BENNINGTON, Vt. (NEWS10) — The Bennington Community Café is a gathering place, serving everyone, especially those most in need in the community. All café items are pay-what-you-wish, which includes paying nothing at all, said volunteer organizer Jack Rossiter-Munley.

The café started at the beginning of 2023, with the first session being held on January 14. Since then, the café has been held every Saturday from 1:30 p.m. to 3 p.m. at Greater Bennington Community Services at 121 Depot Street.

The café started because of a conversation that began in the Justice Reading Group, said Rossiter-Munley. The group, sponsored by the Unitarian Universalist Fellowship of Bennington, meets each month to discuss different books about social justice issues.

During one of the discussions, group members found out that the Community Coffee Pot program run by St. Peter’s Episcopal Church might not return for the winter. Members from both St. Peter’s and the UU Fellowship decided to make sure their were enough volunteers so the program could stay active.

Rossiter-Munley, café organizer, Loraine Donatelli, and café volunteer Nancy Sanford then met with the Executive Director of Greater Bennington Community Services (GBCS) to find out if we could have the Community Coffee Pot there.

“While we were at GBCS for that meeting, we saw that there were sandwich board signs, similar to those that are often in front of cafés,” said Rossiter-Munley. “It was right at the end of that meeting that we started talking about something more than just serving coffee. What if we could organize cooks and bakers and have a real café?”

The Bennington Community Café has a new menu each week which always includes coffee, but could also have other drinks, empanadas, soup, sandwiches, and cookies, just to name a few. The menu is posted to their Facebook page each week. The café also provides other non-food items such as clothing and hygiene products.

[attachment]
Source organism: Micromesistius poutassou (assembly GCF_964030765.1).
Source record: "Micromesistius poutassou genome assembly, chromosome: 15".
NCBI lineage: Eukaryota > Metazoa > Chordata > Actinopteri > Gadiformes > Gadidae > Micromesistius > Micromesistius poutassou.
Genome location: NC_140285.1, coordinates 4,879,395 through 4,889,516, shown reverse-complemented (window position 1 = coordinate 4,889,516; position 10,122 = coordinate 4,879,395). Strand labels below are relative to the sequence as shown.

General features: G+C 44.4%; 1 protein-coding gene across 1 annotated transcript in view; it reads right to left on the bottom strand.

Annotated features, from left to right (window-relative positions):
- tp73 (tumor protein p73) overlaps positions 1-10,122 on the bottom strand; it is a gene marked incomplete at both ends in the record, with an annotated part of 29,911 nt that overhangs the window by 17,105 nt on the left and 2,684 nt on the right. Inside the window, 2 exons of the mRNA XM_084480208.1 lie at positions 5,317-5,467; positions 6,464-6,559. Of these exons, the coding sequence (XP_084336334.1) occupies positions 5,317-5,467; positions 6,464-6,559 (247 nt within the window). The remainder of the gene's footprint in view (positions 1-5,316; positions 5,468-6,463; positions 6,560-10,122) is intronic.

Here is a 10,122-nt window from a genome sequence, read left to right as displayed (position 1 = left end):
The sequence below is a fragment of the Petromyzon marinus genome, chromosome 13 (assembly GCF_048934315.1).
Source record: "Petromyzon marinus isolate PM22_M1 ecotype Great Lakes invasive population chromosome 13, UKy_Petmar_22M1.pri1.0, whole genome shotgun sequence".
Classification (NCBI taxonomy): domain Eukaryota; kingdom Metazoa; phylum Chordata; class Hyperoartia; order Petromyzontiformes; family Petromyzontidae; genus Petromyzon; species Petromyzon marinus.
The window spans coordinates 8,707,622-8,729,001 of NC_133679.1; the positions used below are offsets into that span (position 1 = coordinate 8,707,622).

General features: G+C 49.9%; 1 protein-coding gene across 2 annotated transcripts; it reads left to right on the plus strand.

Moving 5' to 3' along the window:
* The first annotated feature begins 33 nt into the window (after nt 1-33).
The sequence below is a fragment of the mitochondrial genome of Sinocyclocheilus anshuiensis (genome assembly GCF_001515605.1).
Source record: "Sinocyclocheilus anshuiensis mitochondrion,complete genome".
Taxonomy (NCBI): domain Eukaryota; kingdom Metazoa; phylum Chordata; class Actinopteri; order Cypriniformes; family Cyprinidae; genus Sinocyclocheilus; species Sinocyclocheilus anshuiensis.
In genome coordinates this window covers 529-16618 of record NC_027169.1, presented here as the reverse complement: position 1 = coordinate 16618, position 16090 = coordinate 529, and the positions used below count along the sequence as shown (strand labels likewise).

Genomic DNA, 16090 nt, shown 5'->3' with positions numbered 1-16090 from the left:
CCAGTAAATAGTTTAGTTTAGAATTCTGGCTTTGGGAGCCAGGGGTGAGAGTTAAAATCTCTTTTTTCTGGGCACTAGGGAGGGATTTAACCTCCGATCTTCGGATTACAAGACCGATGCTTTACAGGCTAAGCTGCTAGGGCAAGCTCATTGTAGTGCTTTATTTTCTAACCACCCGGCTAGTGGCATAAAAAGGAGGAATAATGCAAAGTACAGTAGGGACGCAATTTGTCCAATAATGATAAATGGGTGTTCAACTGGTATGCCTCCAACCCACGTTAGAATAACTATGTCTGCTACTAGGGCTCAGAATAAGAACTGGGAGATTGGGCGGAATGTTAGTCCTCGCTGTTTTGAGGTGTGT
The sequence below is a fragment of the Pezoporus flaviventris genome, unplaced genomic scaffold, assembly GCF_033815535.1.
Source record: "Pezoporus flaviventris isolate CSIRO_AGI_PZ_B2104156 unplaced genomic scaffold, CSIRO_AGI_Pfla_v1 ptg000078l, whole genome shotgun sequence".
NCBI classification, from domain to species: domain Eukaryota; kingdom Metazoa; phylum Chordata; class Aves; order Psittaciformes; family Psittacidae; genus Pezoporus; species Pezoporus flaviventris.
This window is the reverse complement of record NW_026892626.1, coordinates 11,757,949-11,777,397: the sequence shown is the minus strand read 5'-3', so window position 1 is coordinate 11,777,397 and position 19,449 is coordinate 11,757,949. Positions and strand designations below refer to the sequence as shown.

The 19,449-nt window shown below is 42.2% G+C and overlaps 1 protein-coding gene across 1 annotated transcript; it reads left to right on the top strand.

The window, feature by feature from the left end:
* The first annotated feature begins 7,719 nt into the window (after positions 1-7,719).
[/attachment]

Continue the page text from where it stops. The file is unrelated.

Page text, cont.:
The food at the café is made by community members, said Rossiter-Munley, and the café depends on donations to stay up and running. The café accepts donations from the two churches, as well as anyone else who would like to donate. “Every cent goes right back into the café itself,” said Rossiter-Munley.

“We have already had café sessions in single digit temperatures and during snow storms,” said Rossiter-Munley. “If the organizers and volunteers can safely make it to the café we’ll be open rain or shine. We are hoping that, in time, we can expand our hours.”

In the two months the Bennington Community Café has been open, Rossiter-Munley said several good stories and things have come of it. A new narcotics anonymous group has formed in Bennington. Someone donated $80 after hearing about the café because at one point he was unhoused. A young boy came to visit by himself, chatted with one of the other patrons and a volunteer, and was able to bring some food home to his family.

“All café volunteers commit themselves to: being non-judgmental, finding ways to support the independence and humanity of all patrons, and adhering to the platinum rule– treating others now how they want to be treated,” said Rossiter-Munley.

If you would like to find out more about the café, volunteer or donate, you can send an email to